Troubleshooting Overspray Lines with Pre-Catalyzed Lacquer

Overspray lines on a large piece may show up because of air pressure, drying time, nozzle settings, speed of application, and other adjustable factors. May 11, 2006

I made solid birch table of 102" long by 44" wide, stained dark walnut. I'm using Mohawk's pre-catalyzed lacquer; I can't seem to get a consistent finish. Thereís always a line of frost it seems. Iíve tried reducing my product (it was spraying better) but the lines were still there. Iíve tried using a no-blush retarder but the lines were still there. Iím spraying with Sata gun and my shopís compressor which I spray at 35 pounds. I also tried to adjust my spraying technique (closer and farther) to the table and also spraying wide shot with narrow shot. Iím spraying in my paint shop that I built this summer. Is this the project thatís finally going to make me purchase an HVLP system?

Forum Responses
(Finishing Forum)
From contributor A:
Try reducing the pressure Ė you may be getting more at the gun than you need.

From contributor B:
Have you tried spraying a smaller piece? Sometimes that will tell you if the problem is with the finish, the gun or the spray technique. Definitely try and lower the air pressure to its lowest tolerance (make sure you are still getting proper atomization). Also find out the specs on the finish and it should tell you how much retarder you can use. If the finish you are spraying is a clear topcoat (no tints) you may try spraying across the piece rather than long ways, the shorter passes will help keep your wet line fresh.

From contributor A:
Sometimes, the pressure gauge at the compressor maybe off, and this can cause that problem. You should buy a pressure gauge that fits near the gun, so you know what pressure is going into the gun. This also will make it easier if you want to adjust the gun's pressure for different work.

From contributor C:
I am not sure if this applies to your problem but it is common that finishers will have difficulty with overspray lines when using guns that are too slow for the size project being sprayed. It is possible to spray a vehicle with only an airbrush but there is likely to be a lot of rubbing out involved. Same is true of spraying cabinet parts. Faster drying material makes the equation more sensitive. I like to be able to spray an entire cabinet door and then make a quick inspection running the light across the door and still have time to respray any thin spots. You have to move quickly to do this and your gun has to keep pace too.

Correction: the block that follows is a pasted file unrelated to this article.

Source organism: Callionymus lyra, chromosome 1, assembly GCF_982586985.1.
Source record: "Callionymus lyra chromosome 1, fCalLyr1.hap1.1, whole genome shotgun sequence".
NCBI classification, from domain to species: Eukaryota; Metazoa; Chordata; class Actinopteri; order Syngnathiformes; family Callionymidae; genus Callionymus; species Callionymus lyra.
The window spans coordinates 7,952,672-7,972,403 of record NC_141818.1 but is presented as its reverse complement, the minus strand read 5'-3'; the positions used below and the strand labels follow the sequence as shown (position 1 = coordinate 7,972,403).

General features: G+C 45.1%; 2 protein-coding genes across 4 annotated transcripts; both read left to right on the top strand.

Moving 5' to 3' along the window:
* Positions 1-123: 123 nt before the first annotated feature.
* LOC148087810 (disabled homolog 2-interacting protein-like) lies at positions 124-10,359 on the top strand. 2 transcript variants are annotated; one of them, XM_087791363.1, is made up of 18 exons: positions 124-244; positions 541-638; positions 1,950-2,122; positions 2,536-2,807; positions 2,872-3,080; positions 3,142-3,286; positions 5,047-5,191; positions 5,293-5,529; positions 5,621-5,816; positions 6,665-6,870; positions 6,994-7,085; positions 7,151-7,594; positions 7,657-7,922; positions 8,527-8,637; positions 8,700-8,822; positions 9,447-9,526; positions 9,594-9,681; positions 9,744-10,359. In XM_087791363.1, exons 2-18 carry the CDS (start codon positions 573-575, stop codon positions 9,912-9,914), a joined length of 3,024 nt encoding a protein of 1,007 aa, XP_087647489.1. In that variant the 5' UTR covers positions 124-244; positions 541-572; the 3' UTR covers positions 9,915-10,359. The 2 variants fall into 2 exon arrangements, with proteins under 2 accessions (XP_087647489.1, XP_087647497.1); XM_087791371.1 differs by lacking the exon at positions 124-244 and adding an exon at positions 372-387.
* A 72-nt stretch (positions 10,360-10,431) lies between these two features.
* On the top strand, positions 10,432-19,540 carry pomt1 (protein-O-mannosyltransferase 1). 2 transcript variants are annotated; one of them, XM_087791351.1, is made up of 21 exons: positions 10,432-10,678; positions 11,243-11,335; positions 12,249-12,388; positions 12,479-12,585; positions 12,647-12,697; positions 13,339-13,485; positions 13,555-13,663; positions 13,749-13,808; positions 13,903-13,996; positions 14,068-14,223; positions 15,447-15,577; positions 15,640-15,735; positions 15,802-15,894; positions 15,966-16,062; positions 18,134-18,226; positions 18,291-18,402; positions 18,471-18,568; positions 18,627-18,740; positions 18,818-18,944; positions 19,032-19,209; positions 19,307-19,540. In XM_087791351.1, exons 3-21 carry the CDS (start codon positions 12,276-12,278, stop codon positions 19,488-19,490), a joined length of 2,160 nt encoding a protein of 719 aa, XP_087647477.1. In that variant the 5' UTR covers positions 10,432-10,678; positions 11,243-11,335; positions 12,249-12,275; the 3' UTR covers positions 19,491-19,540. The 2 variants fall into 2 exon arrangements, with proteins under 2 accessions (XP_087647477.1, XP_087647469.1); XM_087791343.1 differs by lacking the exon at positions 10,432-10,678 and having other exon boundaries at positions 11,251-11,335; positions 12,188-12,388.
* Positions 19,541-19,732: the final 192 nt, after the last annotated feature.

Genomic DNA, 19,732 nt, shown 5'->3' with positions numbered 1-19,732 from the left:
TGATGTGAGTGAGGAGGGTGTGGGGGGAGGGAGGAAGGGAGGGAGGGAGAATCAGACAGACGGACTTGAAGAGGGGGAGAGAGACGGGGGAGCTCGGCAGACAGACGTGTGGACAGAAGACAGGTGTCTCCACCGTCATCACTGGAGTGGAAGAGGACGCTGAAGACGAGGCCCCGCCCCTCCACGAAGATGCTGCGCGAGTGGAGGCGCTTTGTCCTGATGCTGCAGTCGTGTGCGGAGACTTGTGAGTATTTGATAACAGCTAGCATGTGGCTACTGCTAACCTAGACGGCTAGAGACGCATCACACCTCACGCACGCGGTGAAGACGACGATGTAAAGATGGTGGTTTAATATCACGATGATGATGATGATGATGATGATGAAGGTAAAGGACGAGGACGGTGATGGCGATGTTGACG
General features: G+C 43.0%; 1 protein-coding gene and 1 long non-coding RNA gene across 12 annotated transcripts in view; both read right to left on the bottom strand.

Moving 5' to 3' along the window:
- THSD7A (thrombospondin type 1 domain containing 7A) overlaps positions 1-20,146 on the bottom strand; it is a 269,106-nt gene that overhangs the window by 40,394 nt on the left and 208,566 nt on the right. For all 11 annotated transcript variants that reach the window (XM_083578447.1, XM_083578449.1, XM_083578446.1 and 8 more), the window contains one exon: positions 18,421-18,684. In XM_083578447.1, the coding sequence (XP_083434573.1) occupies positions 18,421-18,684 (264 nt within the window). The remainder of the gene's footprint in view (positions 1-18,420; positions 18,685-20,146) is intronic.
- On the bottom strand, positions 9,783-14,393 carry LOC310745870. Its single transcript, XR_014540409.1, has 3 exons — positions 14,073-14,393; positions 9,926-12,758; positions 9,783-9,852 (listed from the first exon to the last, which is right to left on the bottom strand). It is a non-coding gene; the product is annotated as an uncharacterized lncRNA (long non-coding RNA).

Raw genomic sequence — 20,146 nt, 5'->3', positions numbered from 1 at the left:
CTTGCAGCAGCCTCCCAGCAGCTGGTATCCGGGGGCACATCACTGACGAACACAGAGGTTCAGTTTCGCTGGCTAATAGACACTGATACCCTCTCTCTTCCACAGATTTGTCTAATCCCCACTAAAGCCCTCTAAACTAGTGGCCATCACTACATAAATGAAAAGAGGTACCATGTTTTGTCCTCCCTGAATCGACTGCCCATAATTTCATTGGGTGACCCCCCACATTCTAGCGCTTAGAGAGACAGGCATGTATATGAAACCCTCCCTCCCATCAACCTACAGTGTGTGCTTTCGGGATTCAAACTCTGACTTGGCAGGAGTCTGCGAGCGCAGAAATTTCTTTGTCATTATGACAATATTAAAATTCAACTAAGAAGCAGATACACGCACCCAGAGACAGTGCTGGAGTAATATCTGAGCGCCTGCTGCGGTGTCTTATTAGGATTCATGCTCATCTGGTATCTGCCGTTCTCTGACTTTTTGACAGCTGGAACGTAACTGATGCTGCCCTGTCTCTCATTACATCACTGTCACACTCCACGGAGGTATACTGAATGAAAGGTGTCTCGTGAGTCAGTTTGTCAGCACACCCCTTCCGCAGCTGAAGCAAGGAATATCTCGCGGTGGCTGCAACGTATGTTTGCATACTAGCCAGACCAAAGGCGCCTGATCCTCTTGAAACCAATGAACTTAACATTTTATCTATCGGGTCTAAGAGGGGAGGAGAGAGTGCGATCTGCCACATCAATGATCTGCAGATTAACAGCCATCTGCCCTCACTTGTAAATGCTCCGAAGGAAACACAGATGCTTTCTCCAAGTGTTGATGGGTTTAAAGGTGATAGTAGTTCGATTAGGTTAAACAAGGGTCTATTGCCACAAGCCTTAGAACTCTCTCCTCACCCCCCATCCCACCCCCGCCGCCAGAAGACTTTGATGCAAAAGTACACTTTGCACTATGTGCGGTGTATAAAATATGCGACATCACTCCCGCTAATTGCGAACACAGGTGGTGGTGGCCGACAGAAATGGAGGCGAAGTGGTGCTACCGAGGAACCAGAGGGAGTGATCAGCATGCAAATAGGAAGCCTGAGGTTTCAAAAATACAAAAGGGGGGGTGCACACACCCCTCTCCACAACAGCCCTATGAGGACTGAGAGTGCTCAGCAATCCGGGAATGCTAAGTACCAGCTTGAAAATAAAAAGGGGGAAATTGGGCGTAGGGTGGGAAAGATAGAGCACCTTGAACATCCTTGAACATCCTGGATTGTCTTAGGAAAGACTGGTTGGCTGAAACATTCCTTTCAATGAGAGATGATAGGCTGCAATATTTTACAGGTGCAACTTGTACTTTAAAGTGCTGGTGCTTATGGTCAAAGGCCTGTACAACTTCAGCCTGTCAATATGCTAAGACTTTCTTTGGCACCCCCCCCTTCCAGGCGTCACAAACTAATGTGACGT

From contributor D:
Speed on large surfaces is crucial. The fastest delivery system is AA but HVLP pressure fed or conventional should work if you are able to slow down your tack time. Retarding the coating should give you better results. Are you sure you have proper fluid nozzle and air cap?

From contributor E:
Doesnít that just chap your hide when the gremlins decide to pay you a visit? Besides the expert advice youíve already received, Iíd also check to make sure your air cap is clean and free of obstructions. Sometimes dried bits of finish or a sliver from a wooden stir stick can lodge within the air passages of the cap. Something as simple as this can throw off your spray pattern.

From the original questioner:
I have a water separator in my paint shop and that has a control valve in it which I adjust. Iíve tried spraying with the grain, against the grain, applying a lot lacquer, a little lacquer. My spraying method is to over lap half way on the previous lap, the job looks awesome and then when its starts to dry, the frost lines pop out. Iím using a Sata gravity gun and my hose size is 3/8. My lacquer is dry to touch in 5 minutes and re-coat in 1 hour as per specs. I have no idea what my nozzle specs are - what should I be looking for?

From contributor D:
You mentioned earlier in the post that you were thinning the lacquer - is it the Mohawk brand ?

From the original questioner:
Yes, all Mohawk products. I was also thinking that it might be the companyís mixture of pre-cat lacquer that is off.

From contributor F:
It's not clear to me, but I infer you spray across the grain, with the grain, with an hour between coats. Most of us would spray across the grain and then with the grain - with no time between coats, wet on wet. I have seen your problem when trying a single pass top-coat.

From contributor A:
Try spraying a different coating on a clean piece of wood to see if you get the same results. It should tell you something.

From contributor G:
I agree with contributor F - wet on wet, and also slowing down the dry time by way of retarder or flow enhancer of some type that works with your product. The surface is large enough that you'd want to hurry with the coat and make it full/wet enough to evenly dry. You're fighting the dry time, perhaps booth air, too much air from the gun, or all the above. Dry to the touch in 20 instead of 5 perhaps. Give the material time to lay down and melt evenly.